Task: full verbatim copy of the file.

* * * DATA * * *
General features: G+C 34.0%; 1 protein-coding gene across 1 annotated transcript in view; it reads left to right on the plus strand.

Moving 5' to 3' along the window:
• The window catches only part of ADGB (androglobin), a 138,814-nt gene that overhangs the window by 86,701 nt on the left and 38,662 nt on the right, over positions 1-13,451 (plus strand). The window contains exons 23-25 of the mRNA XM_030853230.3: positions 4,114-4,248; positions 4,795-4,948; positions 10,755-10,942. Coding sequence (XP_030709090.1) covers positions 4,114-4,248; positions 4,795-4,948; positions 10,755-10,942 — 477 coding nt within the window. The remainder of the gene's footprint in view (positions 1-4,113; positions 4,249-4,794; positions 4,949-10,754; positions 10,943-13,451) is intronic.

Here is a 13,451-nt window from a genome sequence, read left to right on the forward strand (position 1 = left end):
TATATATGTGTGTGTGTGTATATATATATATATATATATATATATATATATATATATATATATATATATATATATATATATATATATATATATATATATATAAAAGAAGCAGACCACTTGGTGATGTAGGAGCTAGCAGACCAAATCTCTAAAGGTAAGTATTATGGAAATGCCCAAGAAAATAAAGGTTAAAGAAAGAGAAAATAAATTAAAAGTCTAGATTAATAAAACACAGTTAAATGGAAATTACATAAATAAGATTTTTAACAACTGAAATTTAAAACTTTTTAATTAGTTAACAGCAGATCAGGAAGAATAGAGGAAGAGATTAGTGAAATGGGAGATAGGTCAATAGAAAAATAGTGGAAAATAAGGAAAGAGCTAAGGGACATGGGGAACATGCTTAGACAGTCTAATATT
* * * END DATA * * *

General features: G+C 34.0%; 1 protein-coding gene across 1 annotated transcript in view; it reads left to right on the plus strand.

Moving 5' to 3' along the window:
• The window catches only part of ADGB (androglobin), a 138,814-nt gene that overhangs the window by 86,701 nt on the left and 38,662 nt on the right, over positions 1-13,451 (plus strand). The window contains exons 23-25 of the mRNA XM_030853230.3: positions 4,114-4,248; positions 4,795-4,948; positions 10,755-10,942. Coding sequence (XP_030709090.1) covers positions 4,114-4,248; positions 4,795-4,948; positions 10,755-10,942 — 477 coding nt within the window. The remainder of the gene's footprint in view (positions 1-4,113; positions 4,249-4,794; positions 4,949-10,754; positions 10,943-13,451) is intronic.

Here is a 13,451-nt window from a genome sequence, read left to right on the forward strand (position 1 = left end):
TATATATGTGTGTGTGTGTATATATATATATATATATATATATATATATATATATATATATATATATATATATATATATATATATATATATATATATATATAAAAGAAGCAGACCACTTGGTGATGTAGGAGCTAGCAGACCAAATCTCTAAAGGTAAGTATTATGGAAATGCCCAAGAAAATAAAGGTTAAAGAAAGAGAAAATAAATTAAAAGTCTAGATTAATAAAACACAGTTAAATGGAAATTACATAAATAAGATTTTTAACAACTGAAATTTAAAACTTTTTAATTAGTTAACAGCAGATCAGGAAGAATAGAGGAAGAGATTAGTGAAATGGGAGATAGGTCAATAGAAAAATAGTGGAAAATAAGGAAAGAGCTAAGGGACATGGGGAACATGCTTAGACAGTCTAATATT